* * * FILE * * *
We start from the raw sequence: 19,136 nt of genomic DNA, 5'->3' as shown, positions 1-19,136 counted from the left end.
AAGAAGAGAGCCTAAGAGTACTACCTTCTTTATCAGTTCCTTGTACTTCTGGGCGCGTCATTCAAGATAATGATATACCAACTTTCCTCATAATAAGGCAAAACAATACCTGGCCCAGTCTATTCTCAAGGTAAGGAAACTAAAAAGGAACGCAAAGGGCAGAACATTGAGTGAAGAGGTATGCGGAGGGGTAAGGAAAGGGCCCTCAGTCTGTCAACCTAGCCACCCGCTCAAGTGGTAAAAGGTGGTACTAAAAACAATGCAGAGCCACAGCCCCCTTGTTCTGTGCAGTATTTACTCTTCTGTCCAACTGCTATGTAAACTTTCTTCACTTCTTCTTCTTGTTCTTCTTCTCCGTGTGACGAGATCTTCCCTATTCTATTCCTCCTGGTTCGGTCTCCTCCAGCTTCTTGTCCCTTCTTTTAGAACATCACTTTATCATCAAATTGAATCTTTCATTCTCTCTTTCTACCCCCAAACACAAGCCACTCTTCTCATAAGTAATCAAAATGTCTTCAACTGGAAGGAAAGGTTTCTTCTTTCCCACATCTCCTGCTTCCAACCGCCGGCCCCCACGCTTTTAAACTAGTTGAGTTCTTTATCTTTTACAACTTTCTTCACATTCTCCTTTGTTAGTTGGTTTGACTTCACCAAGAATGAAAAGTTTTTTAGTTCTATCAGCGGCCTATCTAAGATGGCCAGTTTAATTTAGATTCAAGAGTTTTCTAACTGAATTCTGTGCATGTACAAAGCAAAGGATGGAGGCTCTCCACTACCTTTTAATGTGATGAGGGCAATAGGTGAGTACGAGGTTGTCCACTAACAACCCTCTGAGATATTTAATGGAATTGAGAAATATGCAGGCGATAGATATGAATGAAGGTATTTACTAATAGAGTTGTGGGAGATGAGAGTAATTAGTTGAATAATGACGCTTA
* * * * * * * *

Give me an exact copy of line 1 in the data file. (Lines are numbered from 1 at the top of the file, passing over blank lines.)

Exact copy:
We start from the raw sequence: 19,136 nt of genomic DNA, 5'->3' as shown, positions 1-19,136 counted from the left end.